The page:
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What’s it like to be an Information Officer in the Government Communication Service?

Blog post by: Lisa Goering, Friday, 24 January 2020.

The GCS career framework is for everyone in government communications and can help you develop your career and improve your skills. Lisa Goering shares her experience of working in the civil service for more than 20 years.

I have worked in the Civil Service for over 20 years, originally joining as an apprentice. A few years later, I became a mother to a beautiful baby girl. Whilst I enjoyed working across a range of topics, progressing my career fell to the bottom of the list, and my confidence began to decline.

In 2015, then as an Executive Officer, I took a chance and landed a communication project management role, on temporary promotion. I really enjoyed engaging and enabling people to be the best they can be at work. Still, I wondered how I could perfect my communication skills further. To achieve my goal, I found a GCS mentor who helped me to realise my potential, and started to feel empowered as a communicator.

I wanted to build on this and be a part of the GCS community, but I had a choice to make. Do I apply for the permanent promotion within my current team, or apply to become a GCS communications professional (yet another level transfer)? It wasn’t an easy decision. I chose the latter, and went on to secure an AIO account manager role within the Home Office.

Here, every day was a new exciting challenge. I learned about the fascinating Border Force business area from a communication perspective, interviewing colleagues across the country, writing engaging stories for the intranet, and recording and editing film, photo and podcast content to name a few. All the while, I was supported with training to build my skills. I had no idea internal communication would be so rewarding and I started to understand just how important and enabling it is across government.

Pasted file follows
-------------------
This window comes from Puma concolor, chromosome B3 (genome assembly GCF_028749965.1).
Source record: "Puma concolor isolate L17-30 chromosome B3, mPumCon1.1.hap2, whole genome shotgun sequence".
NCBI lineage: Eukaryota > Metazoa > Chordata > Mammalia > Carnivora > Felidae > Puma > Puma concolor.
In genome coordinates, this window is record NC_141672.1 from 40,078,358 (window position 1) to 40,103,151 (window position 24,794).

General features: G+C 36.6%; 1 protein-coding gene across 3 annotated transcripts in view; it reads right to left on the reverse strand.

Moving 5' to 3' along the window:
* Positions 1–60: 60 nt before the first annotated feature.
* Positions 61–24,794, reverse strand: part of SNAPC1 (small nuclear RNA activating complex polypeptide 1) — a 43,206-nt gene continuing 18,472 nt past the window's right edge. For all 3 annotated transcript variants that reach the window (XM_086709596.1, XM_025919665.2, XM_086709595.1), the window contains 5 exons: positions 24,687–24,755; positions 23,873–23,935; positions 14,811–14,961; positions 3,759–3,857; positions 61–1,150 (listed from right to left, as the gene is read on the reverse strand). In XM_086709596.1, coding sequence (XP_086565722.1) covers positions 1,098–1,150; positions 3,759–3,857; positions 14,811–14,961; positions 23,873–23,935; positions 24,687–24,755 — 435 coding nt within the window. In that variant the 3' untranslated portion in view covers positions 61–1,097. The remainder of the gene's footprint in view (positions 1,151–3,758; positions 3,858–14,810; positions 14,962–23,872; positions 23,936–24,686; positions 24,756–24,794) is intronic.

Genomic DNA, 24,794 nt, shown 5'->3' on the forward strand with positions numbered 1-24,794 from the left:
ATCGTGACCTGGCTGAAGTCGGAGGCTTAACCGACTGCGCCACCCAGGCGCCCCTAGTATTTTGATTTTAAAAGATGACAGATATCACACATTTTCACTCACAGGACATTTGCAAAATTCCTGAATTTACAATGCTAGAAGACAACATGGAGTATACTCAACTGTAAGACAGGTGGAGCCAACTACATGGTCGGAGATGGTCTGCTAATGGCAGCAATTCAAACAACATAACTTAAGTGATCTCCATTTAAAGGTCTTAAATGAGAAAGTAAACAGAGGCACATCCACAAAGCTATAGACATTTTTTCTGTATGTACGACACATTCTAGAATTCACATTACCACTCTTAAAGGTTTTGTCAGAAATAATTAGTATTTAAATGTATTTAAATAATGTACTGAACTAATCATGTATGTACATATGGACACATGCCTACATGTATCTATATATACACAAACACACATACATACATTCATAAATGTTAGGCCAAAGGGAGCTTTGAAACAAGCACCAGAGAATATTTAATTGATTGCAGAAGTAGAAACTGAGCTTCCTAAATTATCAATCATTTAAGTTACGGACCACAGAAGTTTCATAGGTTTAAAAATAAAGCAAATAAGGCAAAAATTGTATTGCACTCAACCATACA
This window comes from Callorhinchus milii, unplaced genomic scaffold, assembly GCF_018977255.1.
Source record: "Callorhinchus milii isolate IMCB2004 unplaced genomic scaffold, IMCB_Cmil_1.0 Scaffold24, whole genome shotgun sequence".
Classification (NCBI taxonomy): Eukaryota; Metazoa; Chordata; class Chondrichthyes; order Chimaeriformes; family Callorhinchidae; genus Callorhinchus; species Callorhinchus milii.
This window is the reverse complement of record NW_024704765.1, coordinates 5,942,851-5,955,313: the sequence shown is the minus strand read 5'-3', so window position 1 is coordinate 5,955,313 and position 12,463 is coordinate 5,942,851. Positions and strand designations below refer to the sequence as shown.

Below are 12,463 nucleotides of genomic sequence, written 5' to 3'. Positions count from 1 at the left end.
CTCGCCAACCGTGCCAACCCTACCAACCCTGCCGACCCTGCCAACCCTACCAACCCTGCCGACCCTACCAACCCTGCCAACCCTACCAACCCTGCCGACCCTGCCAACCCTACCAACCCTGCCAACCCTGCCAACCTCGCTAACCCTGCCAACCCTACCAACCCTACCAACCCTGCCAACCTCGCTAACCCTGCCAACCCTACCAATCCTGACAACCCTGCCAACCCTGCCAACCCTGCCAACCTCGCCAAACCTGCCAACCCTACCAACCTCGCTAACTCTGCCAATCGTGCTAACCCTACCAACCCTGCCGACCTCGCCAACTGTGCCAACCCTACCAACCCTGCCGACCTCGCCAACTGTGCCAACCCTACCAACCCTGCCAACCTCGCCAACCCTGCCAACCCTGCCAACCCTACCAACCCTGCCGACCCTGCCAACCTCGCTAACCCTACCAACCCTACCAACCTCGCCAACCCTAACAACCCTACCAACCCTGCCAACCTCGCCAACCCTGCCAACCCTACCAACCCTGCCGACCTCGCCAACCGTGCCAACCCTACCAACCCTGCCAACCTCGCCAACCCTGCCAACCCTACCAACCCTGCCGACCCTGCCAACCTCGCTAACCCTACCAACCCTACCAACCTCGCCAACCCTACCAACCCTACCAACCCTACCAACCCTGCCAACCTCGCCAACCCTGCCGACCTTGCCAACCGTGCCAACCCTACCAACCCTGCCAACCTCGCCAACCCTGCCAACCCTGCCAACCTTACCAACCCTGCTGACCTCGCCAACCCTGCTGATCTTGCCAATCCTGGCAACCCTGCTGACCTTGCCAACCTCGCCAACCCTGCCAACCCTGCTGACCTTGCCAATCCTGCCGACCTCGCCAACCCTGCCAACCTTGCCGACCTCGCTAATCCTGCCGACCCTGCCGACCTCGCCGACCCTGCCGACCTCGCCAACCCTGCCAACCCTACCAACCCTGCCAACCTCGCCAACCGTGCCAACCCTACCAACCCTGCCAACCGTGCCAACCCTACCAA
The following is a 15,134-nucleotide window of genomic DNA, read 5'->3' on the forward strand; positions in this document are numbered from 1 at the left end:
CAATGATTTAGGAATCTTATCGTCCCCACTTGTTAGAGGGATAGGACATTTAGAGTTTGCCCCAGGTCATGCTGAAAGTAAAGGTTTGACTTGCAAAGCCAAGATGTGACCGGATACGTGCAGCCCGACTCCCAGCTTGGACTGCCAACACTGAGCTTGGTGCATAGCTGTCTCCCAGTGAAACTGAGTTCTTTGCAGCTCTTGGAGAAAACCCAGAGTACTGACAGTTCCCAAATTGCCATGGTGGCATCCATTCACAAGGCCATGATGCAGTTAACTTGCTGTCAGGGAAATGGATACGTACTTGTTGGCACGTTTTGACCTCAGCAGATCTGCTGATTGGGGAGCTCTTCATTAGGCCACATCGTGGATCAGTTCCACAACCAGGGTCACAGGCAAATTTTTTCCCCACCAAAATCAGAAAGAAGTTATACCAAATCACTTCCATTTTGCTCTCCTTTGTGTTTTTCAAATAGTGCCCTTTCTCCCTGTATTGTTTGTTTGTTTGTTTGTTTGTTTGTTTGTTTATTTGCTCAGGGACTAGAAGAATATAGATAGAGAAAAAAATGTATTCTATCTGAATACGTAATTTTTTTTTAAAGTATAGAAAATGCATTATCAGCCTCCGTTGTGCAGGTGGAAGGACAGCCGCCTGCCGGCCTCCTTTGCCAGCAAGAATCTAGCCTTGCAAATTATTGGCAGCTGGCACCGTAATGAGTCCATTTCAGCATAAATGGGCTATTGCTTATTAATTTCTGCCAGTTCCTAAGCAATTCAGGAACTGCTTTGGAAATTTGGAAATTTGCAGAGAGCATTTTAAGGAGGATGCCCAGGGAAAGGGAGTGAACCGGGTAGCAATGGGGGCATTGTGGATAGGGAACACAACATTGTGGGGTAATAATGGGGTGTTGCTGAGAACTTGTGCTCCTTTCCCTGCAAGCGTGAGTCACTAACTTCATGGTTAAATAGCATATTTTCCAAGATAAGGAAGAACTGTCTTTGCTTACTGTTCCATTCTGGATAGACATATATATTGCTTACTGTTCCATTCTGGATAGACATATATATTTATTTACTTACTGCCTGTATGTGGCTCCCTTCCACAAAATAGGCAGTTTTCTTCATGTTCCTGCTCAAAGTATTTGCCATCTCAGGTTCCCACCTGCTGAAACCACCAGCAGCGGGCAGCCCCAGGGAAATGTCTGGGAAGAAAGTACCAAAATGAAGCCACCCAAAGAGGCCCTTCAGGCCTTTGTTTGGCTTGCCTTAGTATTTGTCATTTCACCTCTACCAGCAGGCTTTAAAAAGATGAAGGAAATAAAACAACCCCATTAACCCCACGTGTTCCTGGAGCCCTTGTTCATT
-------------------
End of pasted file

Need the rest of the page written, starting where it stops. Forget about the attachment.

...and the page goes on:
In 2016, I was offered a temporary promotion to IO content editor and was encouraged to apply for the early talent programme (now Impact). I have since secured a permanent IO position and taken part in the GCS Connecting Diverse Voices mutual mentoring programme, delivering a panel speech at Number 10 about my career journey. I have two mentees and am continuing my journey by supporting others who have felt stuck trying to progress their career.

My new mantra is: trust your journey and be yourself. And one of my main takeaways from the GCS career framework is that we can all take a different journey to develop in our chosen career and do things that really matter to us.


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